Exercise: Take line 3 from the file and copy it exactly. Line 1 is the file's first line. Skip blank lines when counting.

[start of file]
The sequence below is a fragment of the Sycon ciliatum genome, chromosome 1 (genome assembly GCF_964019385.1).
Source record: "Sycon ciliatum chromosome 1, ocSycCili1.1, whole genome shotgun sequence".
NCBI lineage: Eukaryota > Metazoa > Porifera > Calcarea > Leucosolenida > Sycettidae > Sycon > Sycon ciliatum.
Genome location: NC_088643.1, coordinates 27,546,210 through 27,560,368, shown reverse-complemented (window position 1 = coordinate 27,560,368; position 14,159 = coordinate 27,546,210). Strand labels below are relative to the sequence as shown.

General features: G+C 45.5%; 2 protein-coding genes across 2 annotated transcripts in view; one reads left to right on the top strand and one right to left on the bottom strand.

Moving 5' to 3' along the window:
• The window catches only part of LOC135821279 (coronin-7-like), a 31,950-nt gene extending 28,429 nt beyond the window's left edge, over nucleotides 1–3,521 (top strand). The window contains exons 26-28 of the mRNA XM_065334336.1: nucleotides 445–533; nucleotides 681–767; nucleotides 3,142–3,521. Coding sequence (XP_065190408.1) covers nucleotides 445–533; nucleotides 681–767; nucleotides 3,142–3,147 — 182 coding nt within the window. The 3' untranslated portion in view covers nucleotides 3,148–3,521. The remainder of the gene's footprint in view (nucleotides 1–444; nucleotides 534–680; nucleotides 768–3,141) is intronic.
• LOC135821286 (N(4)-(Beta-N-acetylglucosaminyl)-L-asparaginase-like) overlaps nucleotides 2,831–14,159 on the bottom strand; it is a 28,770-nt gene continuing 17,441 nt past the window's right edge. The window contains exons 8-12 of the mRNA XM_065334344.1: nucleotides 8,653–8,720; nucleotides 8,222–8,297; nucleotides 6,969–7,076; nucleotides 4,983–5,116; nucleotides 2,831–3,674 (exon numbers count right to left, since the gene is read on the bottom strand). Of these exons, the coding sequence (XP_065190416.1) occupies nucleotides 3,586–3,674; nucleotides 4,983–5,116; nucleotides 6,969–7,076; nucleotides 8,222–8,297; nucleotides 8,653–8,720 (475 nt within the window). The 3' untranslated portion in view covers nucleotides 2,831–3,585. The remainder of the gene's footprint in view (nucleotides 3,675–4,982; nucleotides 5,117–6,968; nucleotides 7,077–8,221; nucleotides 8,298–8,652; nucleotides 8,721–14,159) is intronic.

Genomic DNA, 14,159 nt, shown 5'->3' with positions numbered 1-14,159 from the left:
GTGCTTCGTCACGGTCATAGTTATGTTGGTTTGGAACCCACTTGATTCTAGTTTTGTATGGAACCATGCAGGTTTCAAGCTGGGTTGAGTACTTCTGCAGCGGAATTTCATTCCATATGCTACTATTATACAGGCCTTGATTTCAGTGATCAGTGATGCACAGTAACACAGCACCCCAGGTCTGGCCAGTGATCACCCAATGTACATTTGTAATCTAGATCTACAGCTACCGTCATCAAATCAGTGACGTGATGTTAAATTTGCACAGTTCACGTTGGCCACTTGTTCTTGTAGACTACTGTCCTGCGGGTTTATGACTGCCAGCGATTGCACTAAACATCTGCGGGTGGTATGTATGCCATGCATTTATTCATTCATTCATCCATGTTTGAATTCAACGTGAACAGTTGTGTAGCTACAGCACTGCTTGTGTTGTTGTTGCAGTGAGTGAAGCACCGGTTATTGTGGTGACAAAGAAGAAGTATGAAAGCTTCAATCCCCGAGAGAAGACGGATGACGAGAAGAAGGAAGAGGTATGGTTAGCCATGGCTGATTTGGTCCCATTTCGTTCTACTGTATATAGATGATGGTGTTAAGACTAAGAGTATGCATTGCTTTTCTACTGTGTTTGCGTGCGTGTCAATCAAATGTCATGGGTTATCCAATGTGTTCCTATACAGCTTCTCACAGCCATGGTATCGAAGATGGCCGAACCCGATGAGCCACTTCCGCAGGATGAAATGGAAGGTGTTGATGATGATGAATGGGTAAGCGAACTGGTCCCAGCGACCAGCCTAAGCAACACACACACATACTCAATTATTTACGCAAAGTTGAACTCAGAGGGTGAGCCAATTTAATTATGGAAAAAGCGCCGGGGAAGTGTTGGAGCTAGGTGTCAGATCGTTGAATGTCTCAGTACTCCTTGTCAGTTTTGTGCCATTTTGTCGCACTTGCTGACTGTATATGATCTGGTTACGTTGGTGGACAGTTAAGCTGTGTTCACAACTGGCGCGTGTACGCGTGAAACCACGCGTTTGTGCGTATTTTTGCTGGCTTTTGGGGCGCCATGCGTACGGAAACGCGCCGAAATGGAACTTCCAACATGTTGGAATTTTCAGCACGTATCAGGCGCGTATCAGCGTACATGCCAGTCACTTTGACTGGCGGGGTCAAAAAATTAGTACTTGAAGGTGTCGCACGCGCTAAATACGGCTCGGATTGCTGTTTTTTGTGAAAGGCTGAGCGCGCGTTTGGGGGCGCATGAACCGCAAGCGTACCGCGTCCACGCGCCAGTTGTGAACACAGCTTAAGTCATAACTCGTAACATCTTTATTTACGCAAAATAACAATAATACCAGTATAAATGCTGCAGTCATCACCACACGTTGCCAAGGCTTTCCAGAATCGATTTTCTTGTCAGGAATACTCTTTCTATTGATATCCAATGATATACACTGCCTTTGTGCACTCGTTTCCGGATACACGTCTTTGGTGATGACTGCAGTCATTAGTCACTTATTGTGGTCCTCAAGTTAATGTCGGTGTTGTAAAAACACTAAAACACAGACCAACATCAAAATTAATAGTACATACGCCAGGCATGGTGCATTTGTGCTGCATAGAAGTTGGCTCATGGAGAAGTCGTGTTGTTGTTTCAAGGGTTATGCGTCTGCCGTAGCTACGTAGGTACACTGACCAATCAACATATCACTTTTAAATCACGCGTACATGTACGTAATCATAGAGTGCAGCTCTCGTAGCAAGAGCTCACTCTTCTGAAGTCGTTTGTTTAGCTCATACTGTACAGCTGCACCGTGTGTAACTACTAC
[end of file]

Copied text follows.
NCBI lineage: Eukaryota > Metazoa > Porifera > Calcarea > Leucosolenida > Sycettidae > Sycon > Sycon ciliatum.